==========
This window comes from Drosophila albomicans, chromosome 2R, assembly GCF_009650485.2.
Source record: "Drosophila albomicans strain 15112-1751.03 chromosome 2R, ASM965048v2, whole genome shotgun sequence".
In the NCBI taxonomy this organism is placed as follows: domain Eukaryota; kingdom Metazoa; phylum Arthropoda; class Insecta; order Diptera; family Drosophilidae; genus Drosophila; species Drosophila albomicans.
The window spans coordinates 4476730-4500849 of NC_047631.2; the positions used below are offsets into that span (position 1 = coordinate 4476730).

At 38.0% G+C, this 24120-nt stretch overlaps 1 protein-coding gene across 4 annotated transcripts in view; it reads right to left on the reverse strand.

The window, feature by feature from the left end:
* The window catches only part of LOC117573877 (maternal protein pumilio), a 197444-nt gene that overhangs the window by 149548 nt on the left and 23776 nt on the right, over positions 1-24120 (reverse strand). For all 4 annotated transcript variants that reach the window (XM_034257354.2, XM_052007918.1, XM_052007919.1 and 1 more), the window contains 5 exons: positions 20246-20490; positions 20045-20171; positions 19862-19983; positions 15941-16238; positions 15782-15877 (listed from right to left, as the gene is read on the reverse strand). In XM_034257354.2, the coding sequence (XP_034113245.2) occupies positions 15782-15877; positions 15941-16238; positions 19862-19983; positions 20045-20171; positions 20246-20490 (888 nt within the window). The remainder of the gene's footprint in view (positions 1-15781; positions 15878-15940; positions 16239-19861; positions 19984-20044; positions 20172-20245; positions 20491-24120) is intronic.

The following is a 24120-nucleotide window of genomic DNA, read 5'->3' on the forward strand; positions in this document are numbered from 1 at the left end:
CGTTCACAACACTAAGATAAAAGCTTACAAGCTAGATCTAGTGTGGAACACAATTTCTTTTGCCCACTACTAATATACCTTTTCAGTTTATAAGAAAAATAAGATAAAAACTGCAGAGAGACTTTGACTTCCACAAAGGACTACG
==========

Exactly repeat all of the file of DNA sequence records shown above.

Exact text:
This window comes from Drosophila albomicans, chromosome 2R, assembly GCF_009650485.2.
Source record: "Drosophila albomicans strain 15112-1751.03 chromosome 2R, ASM965048v2, whole genome shotgun sequence".
In the NCBI taxonomy this organism is placed as follows: domain Eukaryota; kingdom Metazoa; phylum Arthropoda; class Insecta; order Diptera; family Drosophilidae; genus Drosophila; species Drosophila albomicans.
The window spans coordinates 4476730-4500849 of NC_047631.2; the positions used below are offsets into that span (position 1 = coordinate 4476730).

At 38.0% G+C, this 24120-nt stretch overlaps 1 protein-coding gene across 4 annotated transcripts in view; it reads right to left on the reverse strand.

The window, feature by feature from the left end:
* The window catches only part of LOC117573877 (maternal protein pumilio), a 197444-nt gene that overhangs the window by 149548 nt on the left and 23776 nt on the right, over positions 1-24120 (reverse strand). For all 4 annotated transcript variants that reach the window (XM_034257354.2, XM_052007918.1, XM_052007919.1 and 1 more), the window contains 5 exons: positions 20246-20490; positions 20045-20171; positions 19862-19983; positions 15941-16238; positions 15782-15877 (listed from right to left, as the gene is read on the reverse strand). In XM_034257354.2, the coding sequence (XP_034113245.2) occupies positions 15782-15877; positions 15941-16238; positions 19862-19983; positions 20045-20171; positions 20246-20490 (888 nt within the window). The remainder of the gene's footprint in view (positions 1-15781; positions 15878-15940; positions 16239-19861; positions 19984-20044; positions 20172-20245; positions 20491-24120) is intronic.

The following is a 24120-nucleotide window of genomic DNA, read 5'->3' on the forward strand; positions in this document are numbered from 1 at the left end:
CGTTCACAACACTAAGATAAAAGCTTACAAGCTAGATCTAGTGTGGAACACAATTTCTTTTGCCCACTACTAATATACCTTTTCAGTTTATAAGAAAAATAAGATAAAAACTGCAGAGAGACTTTGACTTCCACAAAGGACTACG